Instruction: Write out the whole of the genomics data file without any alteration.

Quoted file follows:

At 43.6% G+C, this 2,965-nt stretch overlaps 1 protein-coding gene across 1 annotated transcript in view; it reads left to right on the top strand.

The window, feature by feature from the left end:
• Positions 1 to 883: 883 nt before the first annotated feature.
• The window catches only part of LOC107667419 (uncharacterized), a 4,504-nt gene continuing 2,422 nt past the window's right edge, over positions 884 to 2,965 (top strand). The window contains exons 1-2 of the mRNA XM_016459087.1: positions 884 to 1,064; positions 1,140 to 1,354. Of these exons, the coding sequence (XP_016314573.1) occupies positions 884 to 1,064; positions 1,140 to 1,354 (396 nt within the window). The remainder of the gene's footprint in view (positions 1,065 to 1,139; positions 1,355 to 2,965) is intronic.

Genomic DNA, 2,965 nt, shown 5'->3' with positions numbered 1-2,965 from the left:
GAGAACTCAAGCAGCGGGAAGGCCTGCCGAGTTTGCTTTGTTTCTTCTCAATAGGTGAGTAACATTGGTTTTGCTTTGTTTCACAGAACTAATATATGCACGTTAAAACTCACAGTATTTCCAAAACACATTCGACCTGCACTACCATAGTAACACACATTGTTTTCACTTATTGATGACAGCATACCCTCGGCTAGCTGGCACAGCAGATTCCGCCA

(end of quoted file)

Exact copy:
At 43.6% G+C, this 2,965-nt stretch overlaps 1 protein-coding gene across 1 annotated transcript in view; it reads left to right on the top strand.

The window, feature by feature from the left end:
• Positions 1 to 883: 883 nt before the first annotated feature.
• The window catches only part of LOC107667419 (uncharacterized), a 4,504-nt gene continuing 2,422 nt past the window's right edge, over positions 884 to 2,965 (top strand). The window contains exons 1-2 of the mRNA XM_016459087.1: positions 884 to 1,064; positions 1,140 to 1,354. Of these exons, the coding sequence (XP_016314573.1) occupies positions 884 to 1,064; positions 1,140 to 1,354 (396 nt within the window). The remainder of the gene's footprint in view (positions 1,065 to 1,139; positions 1,355 to 2,965) is intronic.

Genomic DNA, 2,965 nt, shown 5'->3' with positions numbered 1-2,965 from the left:
GAGAACTCAAGCAGCGGGAAGGCCTGCCGAGTTTGCTTTGTTTCTTCTCAATAGGTGAGTAACATTGGTTTTGCTTTGTTTCACAGAACTAATATATGCACGTTAAAACTCACAGTATTTCCAAAACACATTCGACCTGCACTACCATAGTAACACACATTGTTTTCACTTATTGATGACAGCATACCCTCGGCTAGCTGGCACAGCAGATTCCGCCA